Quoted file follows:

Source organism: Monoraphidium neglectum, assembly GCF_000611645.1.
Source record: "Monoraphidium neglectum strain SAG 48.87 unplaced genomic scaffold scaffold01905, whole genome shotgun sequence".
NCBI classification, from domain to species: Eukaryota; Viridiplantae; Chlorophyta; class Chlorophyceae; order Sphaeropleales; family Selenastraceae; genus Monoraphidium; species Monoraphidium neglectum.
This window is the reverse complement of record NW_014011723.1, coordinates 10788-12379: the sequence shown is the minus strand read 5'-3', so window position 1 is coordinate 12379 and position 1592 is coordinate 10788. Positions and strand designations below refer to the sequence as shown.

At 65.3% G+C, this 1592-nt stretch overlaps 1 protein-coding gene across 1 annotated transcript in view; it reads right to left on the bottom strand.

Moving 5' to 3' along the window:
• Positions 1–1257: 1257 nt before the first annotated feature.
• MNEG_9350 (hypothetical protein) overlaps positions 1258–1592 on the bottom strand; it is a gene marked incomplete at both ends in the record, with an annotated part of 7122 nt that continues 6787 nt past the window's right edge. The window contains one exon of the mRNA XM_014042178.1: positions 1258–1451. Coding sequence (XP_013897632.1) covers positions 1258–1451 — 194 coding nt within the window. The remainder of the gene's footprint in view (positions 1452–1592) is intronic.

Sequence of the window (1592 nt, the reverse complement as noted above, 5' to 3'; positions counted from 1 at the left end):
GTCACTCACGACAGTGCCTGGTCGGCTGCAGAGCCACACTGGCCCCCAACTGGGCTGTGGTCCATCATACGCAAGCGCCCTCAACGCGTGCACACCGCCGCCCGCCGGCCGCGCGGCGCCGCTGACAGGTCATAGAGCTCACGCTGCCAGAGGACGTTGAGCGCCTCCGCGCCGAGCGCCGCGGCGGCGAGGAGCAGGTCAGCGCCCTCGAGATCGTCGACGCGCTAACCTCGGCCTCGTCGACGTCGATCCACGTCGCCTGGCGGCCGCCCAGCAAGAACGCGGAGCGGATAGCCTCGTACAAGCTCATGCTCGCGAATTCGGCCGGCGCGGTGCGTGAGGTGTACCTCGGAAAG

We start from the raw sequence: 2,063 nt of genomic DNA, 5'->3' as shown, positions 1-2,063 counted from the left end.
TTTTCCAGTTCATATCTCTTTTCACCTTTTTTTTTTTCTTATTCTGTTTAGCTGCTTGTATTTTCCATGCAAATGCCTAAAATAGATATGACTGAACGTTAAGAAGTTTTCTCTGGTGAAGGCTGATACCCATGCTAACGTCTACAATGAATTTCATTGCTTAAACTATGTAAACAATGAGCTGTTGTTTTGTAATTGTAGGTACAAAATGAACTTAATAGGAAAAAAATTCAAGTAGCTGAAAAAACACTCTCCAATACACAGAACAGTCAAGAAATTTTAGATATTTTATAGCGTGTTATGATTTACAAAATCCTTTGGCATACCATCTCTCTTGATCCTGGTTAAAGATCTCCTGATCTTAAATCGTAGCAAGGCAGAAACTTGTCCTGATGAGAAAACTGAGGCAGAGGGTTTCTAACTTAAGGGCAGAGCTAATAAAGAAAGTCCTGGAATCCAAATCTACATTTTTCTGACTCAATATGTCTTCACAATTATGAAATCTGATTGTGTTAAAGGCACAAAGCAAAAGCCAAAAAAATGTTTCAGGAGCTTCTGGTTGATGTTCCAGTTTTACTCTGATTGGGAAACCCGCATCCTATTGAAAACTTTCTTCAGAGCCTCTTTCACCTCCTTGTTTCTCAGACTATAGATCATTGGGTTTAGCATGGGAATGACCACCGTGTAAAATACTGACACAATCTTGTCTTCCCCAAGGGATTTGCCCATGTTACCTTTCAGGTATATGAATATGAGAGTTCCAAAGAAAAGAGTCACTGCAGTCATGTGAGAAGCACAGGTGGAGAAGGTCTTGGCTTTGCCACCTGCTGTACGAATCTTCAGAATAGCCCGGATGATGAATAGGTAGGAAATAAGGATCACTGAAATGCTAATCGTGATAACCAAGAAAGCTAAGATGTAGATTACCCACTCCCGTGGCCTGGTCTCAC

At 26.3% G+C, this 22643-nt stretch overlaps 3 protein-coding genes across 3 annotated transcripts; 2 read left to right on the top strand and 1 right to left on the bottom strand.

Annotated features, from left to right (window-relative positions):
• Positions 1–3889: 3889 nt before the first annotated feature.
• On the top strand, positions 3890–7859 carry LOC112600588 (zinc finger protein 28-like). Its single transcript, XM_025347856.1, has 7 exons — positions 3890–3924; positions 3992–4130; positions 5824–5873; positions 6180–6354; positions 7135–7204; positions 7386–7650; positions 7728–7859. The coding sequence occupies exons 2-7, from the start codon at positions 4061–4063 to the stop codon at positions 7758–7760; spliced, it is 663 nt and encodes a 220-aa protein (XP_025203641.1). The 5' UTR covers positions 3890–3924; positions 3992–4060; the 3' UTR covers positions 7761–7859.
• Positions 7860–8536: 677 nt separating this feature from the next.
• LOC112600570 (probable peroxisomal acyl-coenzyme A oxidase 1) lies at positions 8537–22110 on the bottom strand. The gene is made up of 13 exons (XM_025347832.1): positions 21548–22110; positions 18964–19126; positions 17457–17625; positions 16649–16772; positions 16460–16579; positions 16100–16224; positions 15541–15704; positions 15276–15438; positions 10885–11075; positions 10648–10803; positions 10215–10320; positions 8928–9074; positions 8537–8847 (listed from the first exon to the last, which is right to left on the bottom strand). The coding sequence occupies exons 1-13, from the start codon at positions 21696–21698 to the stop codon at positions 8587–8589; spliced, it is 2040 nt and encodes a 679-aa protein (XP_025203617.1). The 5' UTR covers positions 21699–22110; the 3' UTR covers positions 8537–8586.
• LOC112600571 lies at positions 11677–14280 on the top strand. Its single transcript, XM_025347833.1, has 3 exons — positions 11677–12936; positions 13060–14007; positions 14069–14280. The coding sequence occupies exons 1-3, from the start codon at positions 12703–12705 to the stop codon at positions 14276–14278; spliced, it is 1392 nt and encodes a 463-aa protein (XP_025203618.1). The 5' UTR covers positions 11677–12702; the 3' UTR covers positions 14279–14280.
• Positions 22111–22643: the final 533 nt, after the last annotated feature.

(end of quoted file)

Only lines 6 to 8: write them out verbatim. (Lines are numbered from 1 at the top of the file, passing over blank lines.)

Moving 5' to 3' along the window:
• Positions 1–1257: 1257 nt before the first annotated feature.
• MNEG_9350 (hypothetical protein) overlaps positions 1258–1592 on the bottom strand; it is a gene marked incomplete at both ends in the record, with an annotated part of 7122 nt that continues 6787 nt past the window's right edge. The window contains one exon of the mRNA XM_014042178.1: positions 1258–1451. Coding sequence (XP_013897632.1) covers positions 1258–1451 — 194 coding nt within the window. The remainder of the gene's footprint in view (positions 1452–1592) is intronic.